Protection de la vie privée

Fake news at election time: watch out for the signs

During the run-up to the regional, federal and European elections to be held on Sunday 26th May, keep a watch out for fake news. Whenever disinformation is spread on a large scale online, it can affect the way people behave when it comes to voting. Which, of course, is exactly what the people spreading this fake news are trying to achieve.

How do you uncover fake news?

Fake news is slanted or false information that is spread mainly via social media on sites such as Facebook, Instagram and Twitter. It is not always easy to recognise fake news, but there are a number of tell-tale signs that you need to watch out for:

  • Check who posted the news item. Anyone can share news on social media. The people who spread fake news often do so using false accounts. So always check to see who is spreading the news. Is it a trustworthy news site (one of the ways of checking is to look at the “About us” section)? Is it a reliable account? For example, on Facebook and Twitter, there’s a blue tick next to the account name of official profiles. If the item of news claims to be from a recognised news site, also check to see whether the web address corresponds with the URL of the official site.
  • Cross-check the news item with a news source that you trust. For example, a news item may be popular on Facebook, but is it also featured on other media sites? Check it out on trustworthy newspaper or media websites. Also check that the information actually corresponds between the sites.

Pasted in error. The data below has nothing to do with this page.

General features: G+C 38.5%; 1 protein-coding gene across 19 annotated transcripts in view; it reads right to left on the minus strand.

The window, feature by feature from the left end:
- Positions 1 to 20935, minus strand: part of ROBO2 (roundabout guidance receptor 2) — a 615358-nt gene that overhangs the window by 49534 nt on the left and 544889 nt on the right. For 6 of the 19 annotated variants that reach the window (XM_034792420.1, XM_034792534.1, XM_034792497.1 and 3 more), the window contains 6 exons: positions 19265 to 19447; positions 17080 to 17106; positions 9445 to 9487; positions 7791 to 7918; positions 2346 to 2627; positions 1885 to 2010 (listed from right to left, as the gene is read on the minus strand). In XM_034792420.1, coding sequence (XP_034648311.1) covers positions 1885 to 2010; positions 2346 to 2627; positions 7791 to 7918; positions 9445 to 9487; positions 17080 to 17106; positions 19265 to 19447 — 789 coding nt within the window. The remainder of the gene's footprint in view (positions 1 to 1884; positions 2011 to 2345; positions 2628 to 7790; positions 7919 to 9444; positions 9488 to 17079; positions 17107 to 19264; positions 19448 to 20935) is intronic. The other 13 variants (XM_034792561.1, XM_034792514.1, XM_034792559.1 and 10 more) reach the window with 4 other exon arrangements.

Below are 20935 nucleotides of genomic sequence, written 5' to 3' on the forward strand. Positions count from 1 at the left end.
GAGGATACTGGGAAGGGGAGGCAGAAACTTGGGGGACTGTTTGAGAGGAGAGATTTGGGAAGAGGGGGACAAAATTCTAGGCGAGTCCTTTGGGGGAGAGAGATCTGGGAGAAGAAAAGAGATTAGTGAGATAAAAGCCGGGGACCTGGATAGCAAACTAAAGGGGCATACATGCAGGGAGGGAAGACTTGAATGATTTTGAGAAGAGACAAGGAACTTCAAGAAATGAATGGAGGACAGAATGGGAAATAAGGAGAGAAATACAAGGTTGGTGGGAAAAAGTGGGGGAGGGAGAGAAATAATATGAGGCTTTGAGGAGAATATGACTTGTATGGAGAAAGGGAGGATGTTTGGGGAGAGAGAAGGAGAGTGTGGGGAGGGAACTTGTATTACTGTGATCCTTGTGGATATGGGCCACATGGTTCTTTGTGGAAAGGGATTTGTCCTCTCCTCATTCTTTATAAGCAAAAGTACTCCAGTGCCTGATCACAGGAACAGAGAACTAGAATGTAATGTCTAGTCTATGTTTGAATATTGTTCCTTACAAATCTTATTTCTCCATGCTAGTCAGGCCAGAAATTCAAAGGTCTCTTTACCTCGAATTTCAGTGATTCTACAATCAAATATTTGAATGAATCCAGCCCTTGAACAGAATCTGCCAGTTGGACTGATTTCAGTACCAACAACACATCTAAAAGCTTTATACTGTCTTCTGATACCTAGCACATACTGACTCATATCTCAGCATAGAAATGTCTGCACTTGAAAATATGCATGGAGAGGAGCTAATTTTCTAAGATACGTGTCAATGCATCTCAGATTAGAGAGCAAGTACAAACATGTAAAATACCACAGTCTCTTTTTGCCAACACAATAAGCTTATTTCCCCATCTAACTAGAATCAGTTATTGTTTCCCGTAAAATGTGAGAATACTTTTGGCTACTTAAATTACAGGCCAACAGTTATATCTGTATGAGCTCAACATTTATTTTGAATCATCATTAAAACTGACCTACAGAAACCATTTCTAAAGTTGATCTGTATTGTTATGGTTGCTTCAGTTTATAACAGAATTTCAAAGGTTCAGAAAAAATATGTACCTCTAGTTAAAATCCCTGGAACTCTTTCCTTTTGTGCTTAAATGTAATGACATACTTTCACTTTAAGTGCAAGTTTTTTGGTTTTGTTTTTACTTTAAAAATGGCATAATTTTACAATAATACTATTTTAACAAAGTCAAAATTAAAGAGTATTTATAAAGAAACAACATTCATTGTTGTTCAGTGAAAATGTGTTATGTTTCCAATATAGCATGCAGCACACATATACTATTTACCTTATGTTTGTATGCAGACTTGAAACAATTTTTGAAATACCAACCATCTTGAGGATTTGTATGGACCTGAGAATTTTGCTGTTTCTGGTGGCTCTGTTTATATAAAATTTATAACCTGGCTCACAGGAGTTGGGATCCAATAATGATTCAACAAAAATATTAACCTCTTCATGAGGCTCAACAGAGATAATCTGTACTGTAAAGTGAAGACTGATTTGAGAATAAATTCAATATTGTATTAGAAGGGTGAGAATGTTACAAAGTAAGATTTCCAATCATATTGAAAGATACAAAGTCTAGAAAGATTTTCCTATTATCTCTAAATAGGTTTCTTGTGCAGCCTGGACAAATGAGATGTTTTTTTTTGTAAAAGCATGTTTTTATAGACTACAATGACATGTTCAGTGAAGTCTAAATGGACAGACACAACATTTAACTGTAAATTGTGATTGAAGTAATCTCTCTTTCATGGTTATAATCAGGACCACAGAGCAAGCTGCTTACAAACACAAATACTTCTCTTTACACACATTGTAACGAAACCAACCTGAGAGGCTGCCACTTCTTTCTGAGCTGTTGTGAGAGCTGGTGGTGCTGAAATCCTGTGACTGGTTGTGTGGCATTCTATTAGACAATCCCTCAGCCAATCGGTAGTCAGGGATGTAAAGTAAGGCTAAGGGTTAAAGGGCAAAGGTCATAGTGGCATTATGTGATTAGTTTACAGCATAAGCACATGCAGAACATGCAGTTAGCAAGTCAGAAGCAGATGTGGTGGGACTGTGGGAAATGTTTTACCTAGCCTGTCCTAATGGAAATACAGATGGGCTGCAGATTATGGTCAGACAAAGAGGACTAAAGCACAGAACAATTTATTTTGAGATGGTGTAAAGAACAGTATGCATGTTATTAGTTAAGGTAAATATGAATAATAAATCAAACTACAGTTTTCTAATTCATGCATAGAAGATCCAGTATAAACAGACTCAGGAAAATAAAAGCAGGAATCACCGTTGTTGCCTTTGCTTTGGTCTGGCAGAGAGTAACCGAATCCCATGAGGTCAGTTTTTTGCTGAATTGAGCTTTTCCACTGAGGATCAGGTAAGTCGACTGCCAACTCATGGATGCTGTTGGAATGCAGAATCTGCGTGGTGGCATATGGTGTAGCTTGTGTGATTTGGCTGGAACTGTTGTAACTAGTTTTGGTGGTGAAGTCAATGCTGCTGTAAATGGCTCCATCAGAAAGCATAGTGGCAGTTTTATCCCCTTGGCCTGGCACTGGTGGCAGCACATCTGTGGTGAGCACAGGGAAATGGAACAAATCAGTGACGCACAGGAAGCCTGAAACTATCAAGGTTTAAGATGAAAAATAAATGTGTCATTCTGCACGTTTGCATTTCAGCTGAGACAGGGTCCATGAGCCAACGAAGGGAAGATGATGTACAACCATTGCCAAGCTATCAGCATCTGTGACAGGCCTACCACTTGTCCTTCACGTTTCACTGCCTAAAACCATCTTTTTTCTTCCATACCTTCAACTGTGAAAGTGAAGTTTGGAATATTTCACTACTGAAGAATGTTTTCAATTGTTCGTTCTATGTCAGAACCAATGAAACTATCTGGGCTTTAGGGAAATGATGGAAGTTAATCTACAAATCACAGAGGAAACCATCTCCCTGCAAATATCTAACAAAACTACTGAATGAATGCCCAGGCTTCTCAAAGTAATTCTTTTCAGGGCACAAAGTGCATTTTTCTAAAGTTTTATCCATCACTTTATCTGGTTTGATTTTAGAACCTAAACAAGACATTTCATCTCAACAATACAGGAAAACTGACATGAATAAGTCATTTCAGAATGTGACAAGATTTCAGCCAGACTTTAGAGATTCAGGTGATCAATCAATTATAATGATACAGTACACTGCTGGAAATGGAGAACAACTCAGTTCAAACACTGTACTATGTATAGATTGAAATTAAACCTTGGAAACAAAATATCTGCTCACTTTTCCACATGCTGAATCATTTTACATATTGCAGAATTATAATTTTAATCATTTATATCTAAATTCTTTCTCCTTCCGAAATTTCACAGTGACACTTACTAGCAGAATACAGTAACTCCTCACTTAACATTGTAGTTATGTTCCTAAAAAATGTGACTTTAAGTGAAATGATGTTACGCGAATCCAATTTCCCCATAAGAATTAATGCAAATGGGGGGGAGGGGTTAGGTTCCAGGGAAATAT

• Check the original source. If the news item refers to another source, for example a survey on which the news is based, find the original source using a search engine to see whether the information is actually genuine.
  • Check where the images come from. Photos and videos can easily be edited or taken out of context. Right-click on the photo in the news item and select “Find illustration in Google”. If you find the picture under a totally different story, then something doesn’t add up.
  • Watch out for the tone used. A news report that seems to be aimed at creating unrest takes advantage of emotions and if it seems to be too good to be true, then it is often suspicious. And check to see that the headline corresponds with the rest of the story. If it doesn’t, then it’s highly likely to be fake news.
  • Don’t click on things too quickly. Always remember that social media algorithms are designed to display information to you that are closest to the things you are interested in. This means that if you click or respond to a fake news report, then these algorithms will see to it that the next news you see will be along the same lines. Over time, this can affect your views and the way you see things.
  • Think before you share. Don’t share messages thoughtlessly on social media before you are sure that the information you are sharing is actually true. So, carry out the checks detailed above before you help spread a news item even further.
  • Report abuse. Social networks themselves are also taking measures to fight against fake news. For example, as a result of the European elections, Facebook has set up a separate crisis unit to deal with the issue. But did you know that you can also help fight the dissemination of fake news yourself? In particular, you can report inappropriate posts, photos or tweets on Facebook, Twitter and Instagram by using the menu button (one arrow or three dots) shown at top right of each post.